Understanding the contaminants in Glorieta Creek and Pecos River related to wastewater treatment facilities near Pecos National Historical Park, New Mexico

Primary Investigators

USGS Investigators: Kim Beisner

NPS Investigators: Jeremy Moss

Project Details

Start Year: 2022

Category: Syntoptic

Funding
2022 2023
$73,700 $73,700
Project Location

NPS Park: Pecos National Historical Park

USGS Center: New Mexico Water Science Center

States: NM

Pecos National Historical Park (PECO) not only provides visitors opportunities to hike, fish, and camp, but also has a rich history that makes the park unique. Because of its location, the Pecos River area was one of the most powerful northern New Mexican pueblos. One of the reasons PECO is significant in a global, national, regional, and system-wide context is because of the Upper Pecos River Watershed that creates a riparian/wetland habitat that is a rare ecosystem in the arid Southwest.

Unfortunately, these precious resources are being impaired by water pollution from upstream wastewater treatment plants. The PECO protects a three-mile reach of the Pecos River and the confluence with Glorieta Creek within the park. Two wastewater treatment plant facilities (WWTP) are located upgradient of water resources in PECO and pose a threat to the park’s aquatic life, and possibly to visitors. Water-quality issues have been documented in Glorieta Creek downstream of the Glorieta WWTP in the recent past.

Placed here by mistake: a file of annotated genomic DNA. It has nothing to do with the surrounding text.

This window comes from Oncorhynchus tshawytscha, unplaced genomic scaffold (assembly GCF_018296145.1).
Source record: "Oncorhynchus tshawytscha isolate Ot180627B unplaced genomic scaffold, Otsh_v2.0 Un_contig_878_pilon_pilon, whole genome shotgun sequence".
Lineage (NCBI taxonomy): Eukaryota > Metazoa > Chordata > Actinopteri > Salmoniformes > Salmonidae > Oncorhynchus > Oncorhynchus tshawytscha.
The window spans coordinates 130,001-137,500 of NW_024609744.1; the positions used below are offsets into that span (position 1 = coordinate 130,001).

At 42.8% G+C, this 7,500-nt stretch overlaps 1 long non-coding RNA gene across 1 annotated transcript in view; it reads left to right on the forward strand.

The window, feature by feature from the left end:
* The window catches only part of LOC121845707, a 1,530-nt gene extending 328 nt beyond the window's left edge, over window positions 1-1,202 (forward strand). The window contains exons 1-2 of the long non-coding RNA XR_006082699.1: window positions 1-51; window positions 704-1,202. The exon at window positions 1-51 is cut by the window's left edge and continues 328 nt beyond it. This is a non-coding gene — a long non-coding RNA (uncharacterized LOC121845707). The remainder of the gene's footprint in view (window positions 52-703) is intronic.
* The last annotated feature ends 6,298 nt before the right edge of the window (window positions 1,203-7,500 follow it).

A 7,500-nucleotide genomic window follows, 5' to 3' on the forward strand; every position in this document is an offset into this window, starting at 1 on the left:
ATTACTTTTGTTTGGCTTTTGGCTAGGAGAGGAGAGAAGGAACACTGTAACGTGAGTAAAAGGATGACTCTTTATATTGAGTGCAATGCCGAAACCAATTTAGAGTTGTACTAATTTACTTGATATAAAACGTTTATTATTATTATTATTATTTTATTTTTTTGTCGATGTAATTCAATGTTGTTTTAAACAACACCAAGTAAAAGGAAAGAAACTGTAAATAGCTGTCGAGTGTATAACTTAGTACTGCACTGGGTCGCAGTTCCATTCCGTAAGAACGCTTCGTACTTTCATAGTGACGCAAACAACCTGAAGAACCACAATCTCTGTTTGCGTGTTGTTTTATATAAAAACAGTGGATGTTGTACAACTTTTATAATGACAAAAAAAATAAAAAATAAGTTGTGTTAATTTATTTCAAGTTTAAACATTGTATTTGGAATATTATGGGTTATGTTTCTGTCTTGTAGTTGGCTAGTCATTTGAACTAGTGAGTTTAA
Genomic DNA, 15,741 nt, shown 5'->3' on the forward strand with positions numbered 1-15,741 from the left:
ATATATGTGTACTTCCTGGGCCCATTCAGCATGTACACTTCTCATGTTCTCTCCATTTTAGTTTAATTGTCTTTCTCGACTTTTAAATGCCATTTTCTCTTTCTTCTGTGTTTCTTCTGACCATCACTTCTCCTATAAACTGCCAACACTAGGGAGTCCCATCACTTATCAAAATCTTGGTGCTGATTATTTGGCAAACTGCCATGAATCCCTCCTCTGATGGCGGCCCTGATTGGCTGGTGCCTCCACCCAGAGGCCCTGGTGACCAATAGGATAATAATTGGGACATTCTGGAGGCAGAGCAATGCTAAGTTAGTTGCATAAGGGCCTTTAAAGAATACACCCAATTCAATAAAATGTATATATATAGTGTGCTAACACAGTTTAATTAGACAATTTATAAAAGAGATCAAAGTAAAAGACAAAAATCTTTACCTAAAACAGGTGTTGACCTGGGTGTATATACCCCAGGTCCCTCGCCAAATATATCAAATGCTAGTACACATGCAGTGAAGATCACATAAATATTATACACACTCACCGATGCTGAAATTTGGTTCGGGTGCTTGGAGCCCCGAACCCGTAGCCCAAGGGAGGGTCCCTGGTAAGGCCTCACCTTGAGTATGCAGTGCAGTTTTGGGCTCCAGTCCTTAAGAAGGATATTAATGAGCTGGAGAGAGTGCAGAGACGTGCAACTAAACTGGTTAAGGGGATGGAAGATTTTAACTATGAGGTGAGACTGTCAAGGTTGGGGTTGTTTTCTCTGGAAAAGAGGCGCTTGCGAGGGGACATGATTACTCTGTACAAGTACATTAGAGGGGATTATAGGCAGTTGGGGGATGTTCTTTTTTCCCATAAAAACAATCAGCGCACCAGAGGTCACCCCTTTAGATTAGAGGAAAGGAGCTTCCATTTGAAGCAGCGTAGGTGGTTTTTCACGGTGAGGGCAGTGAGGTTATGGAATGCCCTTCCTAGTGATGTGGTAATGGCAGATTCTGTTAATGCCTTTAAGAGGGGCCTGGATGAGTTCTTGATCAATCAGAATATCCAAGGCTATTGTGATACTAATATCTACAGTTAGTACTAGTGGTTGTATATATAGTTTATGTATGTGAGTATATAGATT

PECO managers need to understand the magnitude of contamination from each WWTP contributing water to Glorieta Creek and the Pecos River within the park. Information on contaminants is needed by the park to manage fish populations and plan for expanded trail access to water resources.

The goal of this study is to understand the anthropogenic influence on water quality of Glorieta Creek and the Pecos River. The objectives are to collect water-quality samples using discrete, active, and passive techniques. Samples will be analyzed for major ions, nutrients, bacteria, per- and polyfluoroalkyl substances or PFAS, and chemicals of emerging concern at sites in Glorieta Creek and the Pecos River.